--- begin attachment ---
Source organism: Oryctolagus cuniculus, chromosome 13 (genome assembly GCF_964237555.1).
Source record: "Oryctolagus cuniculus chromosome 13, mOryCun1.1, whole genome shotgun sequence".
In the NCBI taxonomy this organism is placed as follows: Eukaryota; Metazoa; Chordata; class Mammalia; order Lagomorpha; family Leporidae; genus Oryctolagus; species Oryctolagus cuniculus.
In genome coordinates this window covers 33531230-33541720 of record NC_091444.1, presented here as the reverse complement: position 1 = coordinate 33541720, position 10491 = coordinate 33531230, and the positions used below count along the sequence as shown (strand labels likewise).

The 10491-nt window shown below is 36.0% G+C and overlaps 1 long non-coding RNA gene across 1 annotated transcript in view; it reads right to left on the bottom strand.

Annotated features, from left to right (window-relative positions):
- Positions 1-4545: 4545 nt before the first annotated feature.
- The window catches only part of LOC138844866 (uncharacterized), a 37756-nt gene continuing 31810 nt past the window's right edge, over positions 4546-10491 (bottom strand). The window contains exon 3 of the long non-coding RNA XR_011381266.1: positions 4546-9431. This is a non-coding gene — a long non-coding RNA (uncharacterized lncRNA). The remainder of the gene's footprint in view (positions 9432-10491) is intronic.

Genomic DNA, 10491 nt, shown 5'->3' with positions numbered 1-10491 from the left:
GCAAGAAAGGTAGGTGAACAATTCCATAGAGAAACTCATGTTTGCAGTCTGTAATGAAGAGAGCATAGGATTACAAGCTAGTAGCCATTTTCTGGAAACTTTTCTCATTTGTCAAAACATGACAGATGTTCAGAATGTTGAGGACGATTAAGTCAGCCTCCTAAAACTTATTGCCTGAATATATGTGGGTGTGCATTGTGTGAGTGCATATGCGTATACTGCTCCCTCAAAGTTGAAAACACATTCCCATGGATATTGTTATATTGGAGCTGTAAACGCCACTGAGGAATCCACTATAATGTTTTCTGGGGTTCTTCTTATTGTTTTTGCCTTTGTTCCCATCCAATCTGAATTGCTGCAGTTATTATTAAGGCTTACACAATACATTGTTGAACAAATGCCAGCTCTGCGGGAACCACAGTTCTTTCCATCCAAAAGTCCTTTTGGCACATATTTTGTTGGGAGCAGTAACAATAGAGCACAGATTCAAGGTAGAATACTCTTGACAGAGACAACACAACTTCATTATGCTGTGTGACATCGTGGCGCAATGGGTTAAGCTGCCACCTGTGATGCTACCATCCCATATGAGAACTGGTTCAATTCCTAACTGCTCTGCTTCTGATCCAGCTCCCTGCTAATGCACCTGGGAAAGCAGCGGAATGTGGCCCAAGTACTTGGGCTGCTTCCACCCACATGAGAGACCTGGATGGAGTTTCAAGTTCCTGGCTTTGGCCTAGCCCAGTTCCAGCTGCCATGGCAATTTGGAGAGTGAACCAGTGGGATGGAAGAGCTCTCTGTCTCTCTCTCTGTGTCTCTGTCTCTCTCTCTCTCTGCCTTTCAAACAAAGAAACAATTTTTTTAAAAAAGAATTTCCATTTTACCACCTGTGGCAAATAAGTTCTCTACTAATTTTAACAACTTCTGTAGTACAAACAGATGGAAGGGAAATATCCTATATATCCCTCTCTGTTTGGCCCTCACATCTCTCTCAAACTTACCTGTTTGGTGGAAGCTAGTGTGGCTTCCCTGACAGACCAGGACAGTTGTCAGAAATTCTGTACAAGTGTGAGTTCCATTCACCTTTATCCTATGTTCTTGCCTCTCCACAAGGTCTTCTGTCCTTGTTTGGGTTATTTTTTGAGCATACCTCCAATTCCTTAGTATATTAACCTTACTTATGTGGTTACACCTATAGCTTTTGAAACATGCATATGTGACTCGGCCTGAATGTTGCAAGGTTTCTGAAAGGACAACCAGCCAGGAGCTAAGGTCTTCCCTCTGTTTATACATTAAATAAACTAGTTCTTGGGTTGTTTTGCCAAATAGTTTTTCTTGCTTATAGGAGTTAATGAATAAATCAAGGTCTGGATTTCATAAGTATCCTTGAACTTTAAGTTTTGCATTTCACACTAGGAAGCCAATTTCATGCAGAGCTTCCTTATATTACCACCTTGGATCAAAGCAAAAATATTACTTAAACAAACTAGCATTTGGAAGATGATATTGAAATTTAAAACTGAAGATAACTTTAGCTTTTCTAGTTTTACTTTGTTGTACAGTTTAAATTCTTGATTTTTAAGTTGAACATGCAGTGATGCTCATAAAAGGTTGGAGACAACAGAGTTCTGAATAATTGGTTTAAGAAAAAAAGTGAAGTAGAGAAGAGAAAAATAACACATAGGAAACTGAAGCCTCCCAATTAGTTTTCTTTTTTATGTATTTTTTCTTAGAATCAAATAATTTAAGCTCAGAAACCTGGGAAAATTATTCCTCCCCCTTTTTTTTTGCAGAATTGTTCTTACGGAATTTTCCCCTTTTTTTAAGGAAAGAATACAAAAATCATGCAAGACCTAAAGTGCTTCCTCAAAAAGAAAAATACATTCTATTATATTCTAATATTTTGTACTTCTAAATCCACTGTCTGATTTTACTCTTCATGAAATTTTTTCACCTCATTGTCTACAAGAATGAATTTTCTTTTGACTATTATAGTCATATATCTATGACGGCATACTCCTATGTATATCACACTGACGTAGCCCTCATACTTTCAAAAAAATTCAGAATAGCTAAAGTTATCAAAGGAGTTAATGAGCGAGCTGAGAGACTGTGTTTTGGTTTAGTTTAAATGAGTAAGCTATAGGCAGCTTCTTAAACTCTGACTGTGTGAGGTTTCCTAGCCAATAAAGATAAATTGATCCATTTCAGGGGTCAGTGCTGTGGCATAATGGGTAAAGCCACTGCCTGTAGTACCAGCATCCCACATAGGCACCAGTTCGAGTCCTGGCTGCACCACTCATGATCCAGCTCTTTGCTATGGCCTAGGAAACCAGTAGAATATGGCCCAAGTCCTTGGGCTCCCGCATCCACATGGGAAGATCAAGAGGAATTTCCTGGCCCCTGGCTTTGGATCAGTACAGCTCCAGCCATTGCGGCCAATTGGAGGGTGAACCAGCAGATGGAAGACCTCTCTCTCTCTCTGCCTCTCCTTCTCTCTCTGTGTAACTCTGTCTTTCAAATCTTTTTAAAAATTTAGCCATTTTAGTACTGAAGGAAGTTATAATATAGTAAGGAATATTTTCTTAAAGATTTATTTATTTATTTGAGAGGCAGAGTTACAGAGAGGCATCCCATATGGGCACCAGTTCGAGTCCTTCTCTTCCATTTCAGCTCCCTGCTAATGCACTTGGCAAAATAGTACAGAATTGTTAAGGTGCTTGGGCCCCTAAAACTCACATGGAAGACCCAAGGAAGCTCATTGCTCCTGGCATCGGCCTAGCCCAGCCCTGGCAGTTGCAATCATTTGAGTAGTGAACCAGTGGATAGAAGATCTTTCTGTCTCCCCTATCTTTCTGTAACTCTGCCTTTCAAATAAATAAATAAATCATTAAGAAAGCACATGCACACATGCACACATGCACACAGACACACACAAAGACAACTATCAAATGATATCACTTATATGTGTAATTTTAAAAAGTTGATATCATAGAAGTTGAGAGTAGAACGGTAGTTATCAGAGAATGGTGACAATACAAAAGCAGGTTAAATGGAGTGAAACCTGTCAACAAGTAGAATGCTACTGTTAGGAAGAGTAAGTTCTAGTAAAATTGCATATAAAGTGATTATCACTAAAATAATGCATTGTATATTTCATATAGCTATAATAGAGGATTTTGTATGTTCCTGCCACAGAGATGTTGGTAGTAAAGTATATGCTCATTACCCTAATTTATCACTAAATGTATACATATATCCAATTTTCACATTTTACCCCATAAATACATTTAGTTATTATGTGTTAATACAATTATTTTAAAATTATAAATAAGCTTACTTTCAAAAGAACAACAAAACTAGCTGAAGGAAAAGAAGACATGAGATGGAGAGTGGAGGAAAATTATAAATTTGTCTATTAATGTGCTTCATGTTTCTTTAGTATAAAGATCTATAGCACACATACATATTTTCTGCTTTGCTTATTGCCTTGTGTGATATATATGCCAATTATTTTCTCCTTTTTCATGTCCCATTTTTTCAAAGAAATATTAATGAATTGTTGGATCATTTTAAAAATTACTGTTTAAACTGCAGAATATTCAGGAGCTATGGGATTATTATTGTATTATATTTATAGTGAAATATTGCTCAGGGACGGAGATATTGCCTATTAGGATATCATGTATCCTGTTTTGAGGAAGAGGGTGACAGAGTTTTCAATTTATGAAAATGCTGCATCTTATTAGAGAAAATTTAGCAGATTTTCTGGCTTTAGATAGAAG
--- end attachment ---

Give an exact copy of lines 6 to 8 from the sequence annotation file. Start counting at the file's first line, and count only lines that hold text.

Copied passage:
Annotated features, from left to right (window-relative positions):
- Positions 1-4545: 4545 nt before the first annotated feature.
- The window catches only part of LOC138844866 (uncharacterized), a 37756-nt gene continuing 31810 nt past the window's right edge, over positions 4546-10491 (bottom strand). The window contains exon 3 of the long non-coding RNA XR_011381266.1: positions 4546-9431. This is a non-coding gene — a long non-coding RNA (uncharacterized lncRNA). The remainder of the gene's footprint in view (positions 9432-10491) is intronic.